Trains to Bristol Temple Meads depart from London Paddington four times an hour on weekdays and less frequently at weekends. Direct journeys leave on the hour and every 30 minutes past, taking around 1h 38m. There’s also an indirect service that departs every 15 minutes and 45 minutes past the hour, taking around 1h 50m with a change at Bristol Parkway.
Great Western Railway is the main operator of trains from London to Bristol. Free WiFi is available on most services, as well as hot and cold snacks and drinks on their high-speed services.
*Information correct at time of writing (August 2019). May be subject to change.
Find out more information about how to buy cheap train tickets to Bristol.
The average journey time by train between London and Bristol Temple Meads is 2 hours and 22 minutes, with around 90 trains per day. The journey time may be longer on weekends and holidays, so use our Journey Planner on this page to search for a specific travel date.
The fastest journey time by train from London to Bristol Temple Meads is 1 hour and 19 minutes.
Train ticket prices from London to Bristol Temple Meads can start from as little as £10 when you book in advance. The cost of tickets can vary depending on the time of day, route and class you book and are usually more expensive if you book on the day.
Yes, it is possible to travel from London to Bristol Temple Meads without having to change trains. There are 90 direct trains from London to Bristol Temple Meads each day. Though there may be fewer direct services available depending on your exact departure date.
The first train from London to Bristol Temple Meads leaves at 04:28. Times and services may vary during weekends and holidays.
The last train from London to Bristol Temple Meads leaves at 23:33. Trains that depart in the early morning hours or very late evening may be sleeper services, time and services may also vary during weekends and holidays.
Trains travelling from London to Bristol Temple Meads cover a distance of around 106 miles (170 km) during the journey.
If you catch this train more than 3 times per week, you could save money with a Season Ticket. With annual, monthly and weekly options available, find out if a season ticket for London to Bristol Temple Meads is right for you.
National Railcards offer a 1/3 off eligible train tickets in the UK and can be a great investment if you travel a few times or more in a year. Find out how you can save with a National Railcard here.
Download our app to find split tickets — courtesy of SplitSave, our handy feature which 'splits' your train tickets where possible to find you a better deal. Learn more about the clever tech behind split tickets, and how to spot SplitSave discounts in our app.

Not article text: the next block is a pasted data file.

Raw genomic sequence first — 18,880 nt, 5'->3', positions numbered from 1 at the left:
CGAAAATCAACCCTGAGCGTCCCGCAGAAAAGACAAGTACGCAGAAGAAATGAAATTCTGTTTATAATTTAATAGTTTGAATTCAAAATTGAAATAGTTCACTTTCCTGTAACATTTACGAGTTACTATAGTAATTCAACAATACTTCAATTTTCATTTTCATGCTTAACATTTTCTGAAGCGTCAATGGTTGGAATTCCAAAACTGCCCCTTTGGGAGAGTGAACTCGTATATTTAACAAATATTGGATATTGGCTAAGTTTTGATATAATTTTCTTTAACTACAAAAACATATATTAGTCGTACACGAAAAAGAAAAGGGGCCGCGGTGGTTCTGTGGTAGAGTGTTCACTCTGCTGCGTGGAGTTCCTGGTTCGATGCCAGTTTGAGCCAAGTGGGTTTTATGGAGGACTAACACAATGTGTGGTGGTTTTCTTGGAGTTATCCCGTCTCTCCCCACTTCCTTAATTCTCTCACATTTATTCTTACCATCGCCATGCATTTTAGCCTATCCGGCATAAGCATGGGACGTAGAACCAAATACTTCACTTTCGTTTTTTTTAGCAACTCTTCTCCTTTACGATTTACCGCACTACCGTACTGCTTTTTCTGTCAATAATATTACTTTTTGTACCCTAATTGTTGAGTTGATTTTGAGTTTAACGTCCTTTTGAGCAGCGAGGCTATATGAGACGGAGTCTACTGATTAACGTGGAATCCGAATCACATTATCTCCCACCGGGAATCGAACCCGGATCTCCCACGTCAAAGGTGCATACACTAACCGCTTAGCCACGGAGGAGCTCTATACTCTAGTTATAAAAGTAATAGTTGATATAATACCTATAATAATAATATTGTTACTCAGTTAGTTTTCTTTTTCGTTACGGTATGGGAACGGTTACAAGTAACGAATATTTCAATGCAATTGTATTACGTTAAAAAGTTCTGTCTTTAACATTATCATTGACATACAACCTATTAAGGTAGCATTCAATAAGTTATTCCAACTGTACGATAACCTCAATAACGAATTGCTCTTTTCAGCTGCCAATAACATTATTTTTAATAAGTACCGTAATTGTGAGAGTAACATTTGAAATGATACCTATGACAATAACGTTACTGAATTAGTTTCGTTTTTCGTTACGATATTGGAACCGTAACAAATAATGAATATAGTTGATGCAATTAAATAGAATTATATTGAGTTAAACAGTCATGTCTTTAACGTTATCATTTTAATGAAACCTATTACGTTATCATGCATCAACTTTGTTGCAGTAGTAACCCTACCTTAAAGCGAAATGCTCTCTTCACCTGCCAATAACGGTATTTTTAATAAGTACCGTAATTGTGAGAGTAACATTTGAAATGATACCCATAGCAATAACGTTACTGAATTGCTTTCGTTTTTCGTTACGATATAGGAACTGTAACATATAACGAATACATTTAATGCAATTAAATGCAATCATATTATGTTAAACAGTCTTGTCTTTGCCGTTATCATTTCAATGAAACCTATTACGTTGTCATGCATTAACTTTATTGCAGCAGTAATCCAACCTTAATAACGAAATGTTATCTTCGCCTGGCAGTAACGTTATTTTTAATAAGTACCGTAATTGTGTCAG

For more money-saving tips on UK and European train travel, read our cheap train tickets guide.
My train to Bristol departed from London Paddington, the London terminus serving destinations in the west and south-west. I travelled to the station on the Tube, opting to walk from Lancaster Gate as I was travelling on the Central Line.
Paddington’s nondescript entrance just off Praed Street belies its magnificent wrought-iron train shed, designed in the mid-19th century by the famous architect Isambard Kingdom Brunel. Indeed, you’ll find Brunel’s influence all over West London, notably Brunel University in Uxbridge.
Boarding the train
I boarded my train a few minutes before it was due to depart. Having entered my seating preferences on Trainline, I managed to reserve a seat next to the window. I was travelling in Standard Class on a GWR Intercity Express Train (IET), which is the branded name for Class 800/802 rolling stock. Certainly a journey for the train nerd!
What’s on board?
Standard Class carriages on IET trains are perfectly comfortable, with seats arranged in a 2+2 formation. Plug sockets were located under each seat, with overhead luggage storage running lengthways down the carriage and further storage space at the end of the carriage for bigger items. The train was a direct service, calling at Reading, Chippenham and Bath Spa on the way to Bristol.
Arrival at Bristol Temple Meads
I grabbed a bite to eat in the station before jumping on the number 8 bus to meet a friend at the university. There are plenty of taxis outside the station entrance and bus stops with connections into the city. The city centre is just over half a mile on foot.